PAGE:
For Coburn, who describes his survey as the first-ever compilation of federal aid for the richest, such a startling figure makes no sense when most of the country is struggling to get by. He also thinks it reveals some sensible targets for Congress’ stymied debt-trimming super committee.

“Even in these difficult times, the United States remains a land of opportunity and not everyone is in need of government handouts,” wrote Coburn in the accompanying letter.

“The income of the wealthiest 1 percent of Americans has risen dramatically over the last decade. Yet, the federal government lavishes these millionaires with billions of dollars in giveaways and tax breaks,” he wrote, referring to the growing income gap recently documented in stark fashion by the Congressional Budget Office.

“The government’s social safety net, which has long existed to catch those who are down and help them get back up, is now being used as a hammock by some millionaires, some who are paying less taxes than average middle class families,” Coburn contended.

And what the report “reveals is sheer Washington stupidity with government policies pampering the wealthy costing taxpayers billions of dollars every year,” Coburn argued.

Coburn totaled up all the federal money for millionaires over several years that his office could find. Among the handouts for the well-heeled are:

  • $18.15 million in child care tax credits
  • $74 million in unemployment checks
  • $89 million for preservation of ranches and estates
  • $316 million in farm subsidies
  • $608 million in business entertainment deductions
  • $9 billion in retirement checks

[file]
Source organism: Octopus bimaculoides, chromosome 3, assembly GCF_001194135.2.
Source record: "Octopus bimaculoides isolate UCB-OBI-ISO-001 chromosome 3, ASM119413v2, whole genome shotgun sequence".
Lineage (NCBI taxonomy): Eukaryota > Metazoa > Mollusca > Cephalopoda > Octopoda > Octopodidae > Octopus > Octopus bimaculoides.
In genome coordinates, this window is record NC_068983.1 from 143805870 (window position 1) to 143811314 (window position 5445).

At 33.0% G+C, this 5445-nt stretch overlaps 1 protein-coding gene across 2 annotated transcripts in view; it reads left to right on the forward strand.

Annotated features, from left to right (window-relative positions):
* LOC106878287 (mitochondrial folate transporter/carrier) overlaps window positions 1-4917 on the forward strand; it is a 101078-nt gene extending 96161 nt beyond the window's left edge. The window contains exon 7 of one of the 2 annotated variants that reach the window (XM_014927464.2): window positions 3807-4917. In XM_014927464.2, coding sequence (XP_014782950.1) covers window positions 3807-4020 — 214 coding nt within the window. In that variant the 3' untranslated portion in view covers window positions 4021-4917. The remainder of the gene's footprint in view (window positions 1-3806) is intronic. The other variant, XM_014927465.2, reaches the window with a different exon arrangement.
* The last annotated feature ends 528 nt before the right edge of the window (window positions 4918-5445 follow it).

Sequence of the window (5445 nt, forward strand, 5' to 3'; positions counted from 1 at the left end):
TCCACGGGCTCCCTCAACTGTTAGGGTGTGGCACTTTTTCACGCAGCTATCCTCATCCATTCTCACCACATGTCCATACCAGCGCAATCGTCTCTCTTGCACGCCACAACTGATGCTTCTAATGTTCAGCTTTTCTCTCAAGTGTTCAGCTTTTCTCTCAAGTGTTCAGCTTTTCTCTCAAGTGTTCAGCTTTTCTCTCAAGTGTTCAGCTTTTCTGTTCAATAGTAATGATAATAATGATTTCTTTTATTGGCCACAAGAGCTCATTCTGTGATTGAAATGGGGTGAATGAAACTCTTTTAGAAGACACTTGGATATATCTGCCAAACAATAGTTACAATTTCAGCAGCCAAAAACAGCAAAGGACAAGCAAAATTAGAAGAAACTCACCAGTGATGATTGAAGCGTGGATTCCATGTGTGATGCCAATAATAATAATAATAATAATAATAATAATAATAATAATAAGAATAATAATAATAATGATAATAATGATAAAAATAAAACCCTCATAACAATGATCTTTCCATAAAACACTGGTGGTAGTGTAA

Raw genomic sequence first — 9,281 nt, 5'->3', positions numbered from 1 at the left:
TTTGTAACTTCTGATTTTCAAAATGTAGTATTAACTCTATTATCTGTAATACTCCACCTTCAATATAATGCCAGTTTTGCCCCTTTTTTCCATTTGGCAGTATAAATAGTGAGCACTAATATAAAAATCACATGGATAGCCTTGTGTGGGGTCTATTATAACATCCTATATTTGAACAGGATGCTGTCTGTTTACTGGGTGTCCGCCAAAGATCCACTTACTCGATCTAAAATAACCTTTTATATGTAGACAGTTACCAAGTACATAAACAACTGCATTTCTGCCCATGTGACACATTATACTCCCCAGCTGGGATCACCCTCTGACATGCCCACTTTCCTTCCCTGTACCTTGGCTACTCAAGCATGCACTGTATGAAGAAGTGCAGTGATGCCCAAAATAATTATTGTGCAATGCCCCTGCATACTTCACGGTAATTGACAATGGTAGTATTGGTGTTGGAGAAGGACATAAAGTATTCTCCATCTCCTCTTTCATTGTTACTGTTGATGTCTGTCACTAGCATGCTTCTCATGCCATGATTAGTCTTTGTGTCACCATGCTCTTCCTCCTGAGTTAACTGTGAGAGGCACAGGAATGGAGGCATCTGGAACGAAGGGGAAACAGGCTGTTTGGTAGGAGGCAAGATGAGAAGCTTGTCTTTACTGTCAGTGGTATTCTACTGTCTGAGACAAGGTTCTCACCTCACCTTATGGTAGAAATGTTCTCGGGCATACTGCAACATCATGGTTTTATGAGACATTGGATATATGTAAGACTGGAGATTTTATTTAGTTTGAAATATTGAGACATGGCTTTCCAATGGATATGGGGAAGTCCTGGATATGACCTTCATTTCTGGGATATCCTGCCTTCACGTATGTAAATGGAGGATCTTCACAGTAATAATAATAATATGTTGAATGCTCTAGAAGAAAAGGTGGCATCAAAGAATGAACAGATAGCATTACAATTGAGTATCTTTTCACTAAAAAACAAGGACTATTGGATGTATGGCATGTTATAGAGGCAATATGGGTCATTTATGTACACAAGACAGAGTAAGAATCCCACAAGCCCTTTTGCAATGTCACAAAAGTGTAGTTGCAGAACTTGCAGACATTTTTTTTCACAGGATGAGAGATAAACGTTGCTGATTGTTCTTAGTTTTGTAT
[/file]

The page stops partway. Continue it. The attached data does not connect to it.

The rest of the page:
• $21 billion in gambling losses
  • $28 billion in mortgage breaks for mansions, vacation homes and yachts

Some of the payments, such as for Social Security and Medicare, stem from payroll taxes and are not means-tested when they are paid out. Advocates of such payments believe the government made a promise to individuals that it must keep, regardless of their wealth.

Some other payments, such as the millions received by the wealthy to preserve land or to use alternative energy sources, arise from programs that proponents consider beneficial overall, even if the rich get the money.

But Coburn doesn’t see much justification for these payments, considering how well the wealthy have done over the last 30 years compared to everyone else. “Fleecing the taxpayer while contributing nothing is not the American way,” he wrote.

He also sees policies that help the rich avoid taxes as government-sanctioned redistribution of wealth.

“Americans are generous and do not want to see their fellow citizens go without basic necessities. Likewise, we expect everyone to contribute and to demonstrate personal responsibility,” Coburn wrote.

“Government policies intended to mainstream wealth redistribution are undermining these principles. The tragic irony is the wealth in these cases is trickling up rather than down the economic ladder,” he continued. “The cost of this largess will thus be shared by those struggling today and the next generation who will inherit $15 trillion of debt that threatens the future of the American Dream.”

Coburn does not argue that taxes should be raised on the wealthy, however. Simply ending giveaways for people who don’t need them would help, and he recommends limiting or cutting payments to millionaires in the safety net programs; ending farm and conservation payments to the rich; means-testing tax breaks and other payouts; and reforming provisions of the tax code that help pay for vacation properties and mansions.